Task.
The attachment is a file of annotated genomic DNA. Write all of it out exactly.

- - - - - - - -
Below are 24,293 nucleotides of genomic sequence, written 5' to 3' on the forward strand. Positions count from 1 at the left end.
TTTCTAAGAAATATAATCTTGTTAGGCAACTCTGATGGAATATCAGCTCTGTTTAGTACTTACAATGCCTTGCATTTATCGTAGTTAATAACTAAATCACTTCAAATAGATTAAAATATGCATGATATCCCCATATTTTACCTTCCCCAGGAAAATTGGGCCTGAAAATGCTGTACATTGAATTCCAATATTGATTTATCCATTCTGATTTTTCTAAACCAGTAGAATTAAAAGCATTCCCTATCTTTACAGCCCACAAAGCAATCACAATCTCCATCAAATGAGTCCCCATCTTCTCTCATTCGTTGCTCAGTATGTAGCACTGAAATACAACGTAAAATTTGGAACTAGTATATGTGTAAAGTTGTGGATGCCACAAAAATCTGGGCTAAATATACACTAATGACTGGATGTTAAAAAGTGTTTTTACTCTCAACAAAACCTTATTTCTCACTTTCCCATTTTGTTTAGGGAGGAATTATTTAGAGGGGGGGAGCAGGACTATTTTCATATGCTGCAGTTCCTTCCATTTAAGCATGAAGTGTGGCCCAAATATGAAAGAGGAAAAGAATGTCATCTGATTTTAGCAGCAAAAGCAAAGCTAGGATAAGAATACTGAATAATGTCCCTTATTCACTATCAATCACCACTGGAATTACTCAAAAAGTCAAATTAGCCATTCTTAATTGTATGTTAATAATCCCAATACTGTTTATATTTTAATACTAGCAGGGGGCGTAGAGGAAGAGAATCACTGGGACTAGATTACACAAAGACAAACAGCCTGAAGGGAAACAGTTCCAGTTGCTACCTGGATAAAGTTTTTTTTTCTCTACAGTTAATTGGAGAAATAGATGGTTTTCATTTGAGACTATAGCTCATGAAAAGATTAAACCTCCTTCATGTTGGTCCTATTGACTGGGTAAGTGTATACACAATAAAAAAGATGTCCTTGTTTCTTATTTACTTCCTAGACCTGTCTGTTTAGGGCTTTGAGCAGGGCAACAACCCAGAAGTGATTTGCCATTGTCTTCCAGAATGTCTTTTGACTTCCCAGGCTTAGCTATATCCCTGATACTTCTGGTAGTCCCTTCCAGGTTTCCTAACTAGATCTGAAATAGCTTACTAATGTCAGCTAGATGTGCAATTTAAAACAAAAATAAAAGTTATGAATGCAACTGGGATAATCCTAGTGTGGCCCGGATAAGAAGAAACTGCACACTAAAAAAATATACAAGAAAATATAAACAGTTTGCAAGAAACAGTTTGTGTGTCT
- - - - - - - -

Below are 24,293 nucleotides of genomic sequence, written 5' to 3' on the forward strand. Positions count from 1 at the left end.
TTTCTAAGAAATATAATCTTGTTAGGCAACTCTGATGGAATATCAGCTCTGTTTAGTACTTACAATGCCTTGCATTTATCGTAGTTAATAACTAAATCACTTCAAATAGATTAAAATATGCATGATATCCCCATATTTTACCTTCCCCAGGAAAATTGGGCCTGAAAATGCTGTACATTGAATTCCAATATTGATTTATCCATTCTGATTTTTCTAAACCAGTAGAATTAAAAGCATTCCCTATCTTTACAGCCCACAAAGCAATCACAATCTCCATCAAATGAGTCCCCATCTTCTCTCATTCGTTGCTCAGTATGTAGCACTGAAATACAACGTAAAATTTGGAACTAGTATATGTGTAAAGTTGTGGATGCCACAAAAATCTGGGCTAAATATACACTAATGACTGGATGTTAAAAAGTGTTTTTACTCTCAACAAAACCTTATTTCTCACTTTCCCATTTTGTTTAGGGAGGAATTATTTAGAGGGGGGGAGCAGGACTATTTTCATATGCTGCAGTTCCTTCCATTTAAGCATGAAGTGTGGCCCAAATATGAAAGAGGAAAAGAATGTCATCTGATTTTAGCAGCAAAAGCAAAGCTAGGATAAGAATACTGAATAATGTCCCTTATTCACTATCAATCACCACTGGAATTACTCAAAAAGTCAAATTAGCCATTCTTAATTGTATGTTAATAATCCCAATACTGTTTATATTTTAATACTAGCAGGGGGCGTAGAGGAAGAGAATCACTGGGACTAGATTACACAAAGACAAACAGCCTGAAGGGAAACAGTTCCAGTTGCTACCTGGATAAAGTTTTTTTTTCTCTACAGTTAATTGGAGAAATAGATGGTTTTCATTTGAGACTATAGCTCATGAAAAGATTAAACCTCCTTCATGTTGGTCCTATTGACTGGGTAAGTGTATACACAATAAAAAAGATGTCCTTGTTTCTTATTTACTTCCTAGACCTGTCTGTTTAGGGCTTTGAGCAGGGCAACAACCCAGAAGTGATTTGCCATTGTCTTCCAGAATGTCTTTTGACTTCCCAGGCTTAGCTATATCCCTGATACTTCTGGTAGTCCCTTCCAGGTTTCCTAACTAGATCTGAAATAGCTTACTAATGTCAGCTAGATGTGCAATTTAAAACAAAAATAAAAGTTATGAATGCAACTGGGATAATCCTAGTGTGGCCCGGATAAGAAGAAACTGCACACTAAAAAAATATACAAGAAAATATAAACAGTTTGCAAGAAACAGTTTGTGTGTCT